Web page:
Ending Female Genital Mutilation


In line with concerted efforts to end the practice of female genital mutilation in Nigeria, Action Health Incorporated has continued to push the boundaries in the fight to end the practice. Ugo Aliogo and Kehinde Lawal report

When Mrs. Adenike Essiet walked unto the podium to deliver the opening address, she was filled with smiles and brimming with confidence. She has a personality that is endearing and commands respect. For more than two decades, she has continued to lend her voice to the issue of Female Genital Mutilation (FGM). She has remained on this path unshaken, cutting through the numerous road blocks to ensure that the fight against FGM receives the needed support. As an advocate of social change, Essiet has used Action Health Incorporated (AHI), a non-governmental organisation (NGO) where she doubles as the co-founder and Executive Director to promote young people’s health and development to ensure their successful transition to productive adulthood.

The 2017 Teenage Festival of Light (TFL) with theme: ‘End FGM’ meant so much to her because of her desire to impact the lives of these young people. The focus of AHI on TFL is to help the children understand why they should be at the forefront in the fight to eradicate the practice. Through the event, the children are able to go through a mental shift in their perception of FGM especially one that would spark up change. The event was held recently at the Main Auditorium of the University of Lagos.

She began her presentation, not ready to go through the usual formality, but to hit the nail on the head. She began on a note of admonition to the children gathered in the hall. She advised them to take a stand against the issue of FGM. She argued that FGM is an issue that every young person should be concerned about and make frantic efforts to eradicate.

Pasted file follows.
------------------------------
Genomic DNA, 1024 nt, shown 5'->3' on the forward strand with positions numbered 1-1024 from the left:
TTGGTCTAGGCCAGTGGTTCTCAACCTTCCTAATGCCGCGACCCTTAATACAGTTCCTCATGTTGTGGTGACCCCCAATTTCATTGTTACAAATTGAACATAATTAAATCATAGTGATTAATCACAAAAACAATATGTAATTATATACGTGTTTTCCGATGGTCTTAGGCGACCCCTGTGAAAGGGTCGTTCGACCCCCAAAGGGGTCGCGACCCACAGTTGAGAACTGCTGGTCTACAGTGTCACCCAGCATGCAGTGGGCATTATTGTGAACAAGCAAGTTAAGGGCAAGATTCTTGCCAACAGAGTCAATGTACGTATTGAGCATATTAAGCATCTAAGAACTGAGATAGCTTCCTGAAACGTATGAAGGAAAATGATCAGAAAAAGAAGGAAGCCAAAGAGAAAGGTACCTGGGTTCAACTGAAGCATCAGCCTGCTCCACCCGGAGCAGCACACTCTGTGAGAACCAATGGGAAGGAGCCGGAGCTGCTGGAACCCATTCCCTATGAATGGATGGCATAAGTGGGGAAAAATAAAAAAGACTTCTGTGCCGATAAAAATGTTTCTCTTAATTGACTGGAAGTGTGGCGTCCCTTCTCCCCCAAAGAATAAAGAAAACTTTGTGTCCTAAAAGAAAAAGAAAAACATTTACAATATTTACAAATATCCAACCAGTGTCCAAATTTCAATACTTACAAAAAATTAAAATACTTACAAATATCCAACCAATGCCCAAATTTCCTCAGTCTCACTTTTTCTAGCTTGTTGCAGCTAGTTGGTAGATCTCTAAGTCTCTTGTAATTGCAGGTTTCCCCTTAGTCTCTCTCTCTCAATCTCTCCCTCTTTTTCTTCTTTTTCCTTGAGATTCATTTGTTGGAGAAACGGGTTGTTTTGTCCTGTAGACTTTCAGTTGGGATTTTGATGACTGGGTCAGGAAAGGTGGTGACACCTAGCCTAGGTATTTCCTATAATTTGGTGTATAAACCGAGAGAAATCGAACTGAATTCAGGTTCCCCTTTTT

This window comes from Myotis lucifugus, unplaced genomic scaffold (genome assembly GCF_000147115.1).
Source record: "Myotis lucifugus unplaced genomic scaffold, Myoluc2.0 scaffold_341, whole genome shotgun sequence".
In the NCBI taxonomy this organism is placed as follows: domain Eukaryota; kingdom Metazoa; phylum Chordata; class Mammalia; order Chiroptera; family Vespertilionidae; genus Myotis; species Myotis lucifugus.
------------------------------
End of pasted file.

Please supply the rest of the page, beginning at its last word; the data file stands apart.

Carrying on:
She remarked that the focus is not always on the theme; rather it is an opportunity to go through a process where young people address the theme that has been chosen, using all kinds of art mediums such as songs, drama, and poetry, to lend their voices about an issue that is very important. She also stated that that affects the well-being of both gender.

Essiet said: “This year we have had the distinct privilege of going through a process which gives me the opportunity going through the type of script that young people have developed in the TFL process. It is truly amazing. Your voices are important and together we will bring an end to this horrific practice. If your school didn’t get to the final stage, it means they should work harder for next year.